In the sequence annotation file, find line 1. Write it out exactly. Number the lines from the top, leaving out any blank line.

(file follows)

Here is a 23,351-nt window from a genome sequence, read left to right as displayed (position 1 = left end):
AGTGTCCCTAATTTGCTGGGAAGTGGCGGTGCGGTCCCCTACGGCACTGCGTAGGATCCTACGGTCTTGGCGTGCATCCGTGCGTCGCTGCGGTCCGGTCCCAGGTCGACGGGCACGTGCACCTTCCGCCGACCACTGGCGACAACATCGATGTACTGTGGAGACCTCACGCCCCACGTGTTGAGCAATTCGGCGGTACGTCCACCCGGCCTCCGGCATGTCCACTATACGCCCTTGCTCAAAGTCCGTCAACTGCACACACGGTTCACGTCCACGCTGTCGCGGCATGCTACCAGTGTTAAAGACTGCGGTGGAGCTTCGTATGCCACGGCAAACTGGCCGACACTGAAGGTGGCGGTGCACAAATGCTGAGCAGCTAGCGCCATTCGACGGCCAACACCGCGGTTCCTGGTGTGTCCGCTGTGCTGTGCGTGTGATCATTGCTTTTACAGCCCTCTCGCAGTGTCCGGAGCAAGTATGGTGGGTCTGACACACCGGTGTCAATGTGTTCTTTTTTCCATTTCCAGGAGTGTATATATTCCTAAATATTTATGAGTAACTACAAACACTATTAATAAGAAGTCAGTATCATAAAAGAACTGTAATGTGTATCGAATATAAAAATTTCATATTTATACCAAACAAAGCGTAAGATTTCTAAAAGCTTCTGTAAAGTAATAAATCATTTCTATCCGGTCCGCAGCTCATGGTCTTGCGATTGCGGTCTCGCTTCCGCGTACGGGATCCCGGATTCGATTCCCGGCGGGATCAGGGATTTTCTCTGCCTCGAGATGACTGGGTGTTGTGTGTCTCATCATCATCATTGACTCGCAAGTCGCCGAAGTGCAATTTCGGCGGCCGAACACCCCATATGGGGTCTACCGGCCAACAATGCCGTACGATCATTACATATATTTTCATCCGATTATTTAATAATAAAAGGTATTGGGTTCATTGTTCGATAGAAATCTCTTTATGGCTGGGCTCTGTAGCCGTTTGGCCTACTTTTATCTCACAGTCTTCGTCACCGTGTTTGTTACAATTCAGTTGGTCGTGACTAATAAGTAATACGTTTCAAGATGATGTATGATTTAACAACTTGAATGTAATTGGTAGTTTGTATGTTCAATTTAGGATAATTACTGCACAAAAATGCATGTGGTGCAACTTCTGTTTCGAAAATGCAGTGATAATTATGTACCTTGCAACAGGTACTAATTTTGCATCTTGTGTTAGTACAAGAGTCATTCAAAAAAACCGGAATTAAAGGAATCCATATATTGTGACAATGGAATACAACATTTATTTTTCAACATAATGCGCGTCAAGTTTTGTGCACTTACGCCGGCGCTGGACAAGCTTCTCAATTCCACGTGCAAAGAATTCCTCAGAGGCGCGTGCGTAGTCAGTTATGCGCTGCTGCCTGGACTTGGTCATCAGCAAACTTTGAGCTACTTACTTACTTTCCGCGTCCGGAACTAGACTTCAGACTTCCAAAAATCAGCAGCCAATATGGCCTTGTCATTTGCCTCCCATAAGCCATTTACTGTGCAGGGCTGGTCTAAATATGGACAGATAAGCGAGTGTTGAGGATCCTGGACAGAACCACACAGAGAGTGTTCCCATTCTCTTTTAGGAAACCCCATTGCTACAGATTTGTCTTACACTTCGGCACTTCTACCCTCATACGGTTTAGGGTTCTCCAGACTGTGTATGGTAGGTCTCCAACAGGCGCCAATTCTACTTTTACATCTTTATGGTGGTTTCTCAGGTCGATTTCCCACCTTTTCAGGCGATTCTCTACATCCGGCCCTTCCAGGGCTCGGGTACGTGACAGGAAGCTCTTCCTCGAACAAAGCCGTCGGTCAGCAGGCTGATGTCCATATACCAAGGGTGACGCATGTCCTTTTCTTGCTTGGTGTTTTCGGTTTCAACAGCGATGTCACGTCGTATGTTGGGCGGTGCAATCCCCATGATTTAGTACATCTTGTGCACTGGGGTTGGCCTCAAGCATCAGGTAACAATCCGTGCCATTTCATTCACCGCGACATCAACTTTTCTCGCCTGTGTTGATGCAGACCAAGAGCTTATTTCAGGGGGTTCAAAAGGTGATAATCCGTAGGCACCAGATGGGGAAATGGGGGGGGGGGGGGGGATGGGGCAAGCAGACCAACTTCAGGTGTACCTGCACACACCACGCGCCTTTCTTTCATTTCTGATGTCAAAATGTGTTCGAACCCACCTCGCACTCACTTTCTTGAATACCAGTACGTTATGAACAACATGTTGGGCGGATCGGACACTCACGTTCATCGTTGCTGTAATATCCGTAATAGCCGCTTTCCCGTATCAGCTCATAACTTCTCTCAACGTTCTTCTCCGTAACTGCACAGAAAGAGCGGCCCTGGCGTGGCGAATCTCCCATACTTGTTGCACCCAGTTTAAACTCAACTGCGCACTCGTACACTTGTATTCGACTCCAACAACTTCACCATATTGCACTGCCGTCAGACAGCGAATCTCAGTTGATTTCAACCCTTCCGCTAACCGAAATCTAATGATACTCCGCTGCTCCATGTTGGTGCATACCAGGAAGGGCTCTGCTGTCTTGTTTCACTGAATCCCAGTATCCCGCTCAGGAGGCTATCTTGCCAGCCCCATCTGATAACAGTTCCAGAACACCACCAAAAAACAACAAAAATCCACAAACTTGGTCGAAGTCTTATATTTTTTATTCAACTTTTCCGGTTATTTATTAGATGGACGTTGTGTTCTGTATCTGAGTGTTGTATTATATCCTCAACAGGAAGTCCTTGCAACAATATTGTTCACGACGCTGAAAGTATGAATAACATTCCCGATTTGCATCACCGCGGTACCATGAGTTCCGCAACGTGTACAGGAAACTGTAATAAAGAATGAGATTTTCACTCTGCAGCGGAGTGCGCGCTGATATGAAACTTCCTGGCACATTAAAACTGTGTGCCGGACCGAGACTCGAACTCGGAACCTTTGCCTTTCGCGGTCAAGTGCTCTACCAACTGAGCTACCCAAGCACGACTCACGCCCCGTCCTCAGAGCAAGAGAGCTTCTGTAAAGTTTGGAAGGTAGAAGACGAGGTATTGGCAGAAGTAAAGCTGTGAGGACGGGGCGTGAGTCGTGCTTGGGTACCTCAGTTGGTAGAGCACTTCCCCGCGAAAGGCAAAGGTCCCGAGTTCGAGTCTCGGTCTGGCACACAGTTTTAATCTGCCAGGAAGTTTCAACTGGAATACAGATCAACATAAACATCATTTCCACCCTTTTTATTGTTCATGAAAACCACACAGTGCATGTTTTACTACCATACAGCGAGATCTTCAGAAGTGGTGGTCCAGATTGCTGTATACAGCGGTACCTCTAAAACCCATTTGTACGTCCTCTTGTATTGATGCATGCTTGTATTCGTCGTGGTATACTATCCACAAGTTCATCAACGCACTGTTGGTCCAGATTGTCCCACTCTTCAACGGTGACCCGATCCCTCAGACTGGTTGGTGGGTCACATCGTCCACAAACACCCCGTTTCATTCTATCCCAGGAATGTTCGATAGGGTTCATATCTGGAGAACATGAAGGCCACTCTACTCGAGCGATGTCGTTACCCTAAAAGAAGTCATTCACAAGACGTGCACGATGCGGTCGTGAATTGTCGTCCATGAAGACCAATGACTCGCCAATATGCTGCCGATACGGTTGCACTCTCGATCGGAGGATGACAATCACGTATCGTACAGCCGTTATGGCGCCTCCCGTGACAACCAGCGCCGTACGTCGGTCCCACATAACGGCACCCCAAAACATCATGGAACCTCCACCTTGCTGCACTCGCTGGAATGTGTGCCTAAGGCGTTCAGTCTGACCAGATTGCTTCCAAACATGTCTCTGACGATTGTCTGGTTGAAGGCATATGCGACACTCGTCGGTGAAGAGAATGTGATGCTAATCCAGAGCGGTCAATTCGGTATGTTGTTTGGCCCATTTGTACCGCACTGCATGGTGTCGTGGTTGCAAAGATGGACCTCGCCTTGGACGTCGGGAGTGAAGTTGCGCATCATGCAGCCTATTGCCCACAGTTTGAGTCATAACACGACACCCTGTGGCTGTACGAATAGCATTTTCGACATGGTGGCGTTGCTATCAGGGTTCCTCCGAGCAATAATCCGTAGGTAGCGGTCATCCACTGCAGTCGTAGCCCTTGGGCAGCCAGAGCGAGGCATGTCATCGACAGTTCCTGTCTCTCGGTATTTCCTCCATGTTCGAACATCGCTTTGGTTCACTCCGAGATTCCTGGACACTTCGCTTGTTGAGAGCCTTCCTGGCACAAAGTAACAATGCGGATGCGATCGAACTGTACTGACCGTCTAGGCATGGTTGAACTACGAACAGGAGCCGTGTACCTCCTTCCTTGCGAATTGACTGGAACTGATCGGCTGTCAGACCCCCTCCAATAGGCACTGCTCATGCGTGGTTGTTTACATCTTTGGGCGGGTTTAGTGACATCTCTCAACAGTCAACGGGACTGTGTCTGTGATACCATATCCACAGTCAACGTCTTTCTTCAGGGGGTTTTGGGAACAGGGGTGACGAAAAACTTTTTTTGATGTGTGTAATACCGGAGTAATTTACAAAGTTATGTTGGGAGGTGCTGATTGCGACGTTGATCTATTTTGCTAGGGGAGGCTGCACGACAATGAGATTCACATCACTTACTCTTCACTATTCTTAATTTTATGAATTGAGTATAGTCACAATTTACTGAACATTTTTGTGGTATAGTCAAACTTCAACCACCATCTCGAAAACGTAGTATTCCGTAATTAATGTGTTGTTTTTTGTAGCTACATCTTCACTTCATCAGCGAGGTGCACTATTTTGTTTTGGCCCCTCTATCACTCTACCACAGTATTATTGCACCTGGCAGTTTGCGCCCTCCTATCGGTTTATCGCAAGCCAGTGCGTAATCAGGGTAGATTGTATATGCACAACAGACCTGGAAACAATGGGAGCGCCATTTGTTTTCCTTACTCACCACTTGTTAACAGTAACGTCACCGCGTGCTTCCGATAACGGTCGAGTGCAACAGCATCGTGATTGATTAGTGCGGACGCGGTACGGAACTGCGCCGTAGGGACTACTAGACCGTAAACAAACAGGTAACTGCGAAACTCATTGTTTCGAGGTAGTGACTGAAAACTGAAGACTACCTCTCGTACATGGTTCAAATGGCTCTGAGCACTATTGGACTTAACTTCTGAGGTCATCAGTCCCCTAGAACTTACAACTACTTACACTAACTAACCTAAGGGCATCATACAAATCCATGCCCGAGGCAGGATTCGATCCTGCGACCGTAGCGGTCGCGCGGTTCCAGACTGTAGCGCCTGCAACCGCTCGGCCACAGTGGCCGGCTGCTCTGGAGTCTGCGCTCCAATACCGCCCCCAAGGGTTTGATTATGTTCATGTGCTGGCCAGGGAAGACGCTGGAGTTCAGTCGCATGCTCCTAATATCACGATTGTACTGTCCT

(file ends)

Here is a 23,351-nt window from a genome sequence, read left to right as displayed (position 1 = left end):